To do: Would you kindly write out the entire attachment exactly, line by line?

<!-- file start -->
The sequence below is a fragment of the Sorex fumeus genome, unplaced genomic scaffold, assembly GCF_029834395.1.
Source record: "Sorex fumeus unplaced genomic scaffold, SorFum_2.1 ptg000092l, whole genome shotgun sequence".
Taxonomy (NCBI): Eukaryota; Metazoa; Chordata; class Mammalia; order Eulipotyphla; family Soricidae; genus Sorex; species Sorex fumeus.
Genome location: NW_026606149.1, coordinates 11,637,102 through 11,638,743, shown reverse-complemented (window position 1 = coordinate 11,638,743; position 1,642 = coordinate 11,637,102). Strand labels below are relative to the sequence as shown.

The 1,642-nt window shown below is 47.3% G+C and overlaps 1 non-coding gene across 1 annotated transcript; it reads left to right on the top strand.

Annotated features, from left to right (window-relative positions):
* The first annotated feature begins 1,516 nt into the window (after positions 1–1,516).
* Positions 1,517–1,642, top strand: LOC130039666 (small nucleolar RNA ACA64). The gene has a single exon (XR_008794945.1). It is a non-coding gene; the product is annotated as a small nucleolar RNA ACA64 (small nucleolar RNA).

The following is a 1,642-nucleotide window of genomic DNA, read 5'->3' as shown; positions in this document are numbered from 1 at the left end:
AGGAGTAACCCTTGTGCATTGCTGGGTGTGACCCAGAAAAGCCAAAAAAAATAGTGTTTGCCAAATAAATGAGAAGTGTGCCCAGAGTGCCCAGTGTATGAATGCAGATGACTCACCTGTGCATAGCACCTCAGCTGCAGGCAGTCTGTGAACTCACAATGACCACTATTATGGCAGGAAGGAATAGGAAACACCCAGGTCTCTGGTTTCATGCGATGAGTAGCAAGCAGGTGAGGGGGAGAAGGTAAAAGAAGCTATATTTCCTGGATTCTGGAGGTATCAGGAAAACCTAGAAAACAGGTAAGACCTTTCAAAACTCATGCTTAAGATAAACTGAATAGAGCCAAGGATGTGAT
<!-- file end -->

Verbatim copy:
The sequence below is a fragment of the Sorex fumeus genome, unplaced genomic scaffold, assembly GCF_029834395.1.
Source record: "Sorex fumeus unplaced genomic scaffold, SorFum_2.1 ptg000092l, whole genome shotgun sequence".
Taxonomy (NCBI): Eukaryota; Metazoa; Chordata; class Mammalia; order Eulipotyphla; family Soricidae; genus Sorex; species Sorex fumeus.
Genome location: NW_026606149.1, coordinates 11,637,102 through 11,638,743, shown reverse-complemented (window position 1 = coordinate 11,638,743; position 1,642 = coordinate 11,637,102). Strand labels below are relative to the sequence as shown.

The 1,642-nt window shown below is 47.3% G+C and overlaps 1 non-coding gene across 1 annotated transcript; it reads left to right on the top strand.

Annotated features, from left to right (window-relative positions):
* The first annotated feature begins 1,516 nt into the window (after positions 1–1,516).
* Positions 1,517–1,642, top strand: LOC130039666 (small nucleolar RNA ACA64). The gene has a single exon (XR_008794945.1). It is a non-coding gene; the product is annotated as a small nucleolar RNA ACA64 (small nucleolar RNA).

The following is a 1,642-nucleotide window of genomic DNA, read 5'->3' as shown; positions in this document are numbered from 1 at the left end:
AGGAGTAACCCTTGTGCATTGCTGGGTGTGACCCAGAAAAGCCAAAAAAAATAGTGTTTGCCAAATAAATGAGAAGTGTGCCCAGAGTGCCCAGTGTATGAATGCAGATGACTCACCTGTGCATAGCACCTCAGCTGCAGGCAGTCTGTGAACTCACAATGACCACTATTATGGCAGGAAGGAATAGGAAACACCCAGGTCTCTGGTTTCATGCGATGAGTAGCAAGCAGGTGAGGGGGAGAAGGTAAAAGAAGCTATATTTCCTGGATTCTGGAGGTATCAGGAAAACCTAGAAAACAGGTAAGACCTTTCAAAACTCATGCTTAAGATAAACTGAATAGAGCCAAGGATGTGAT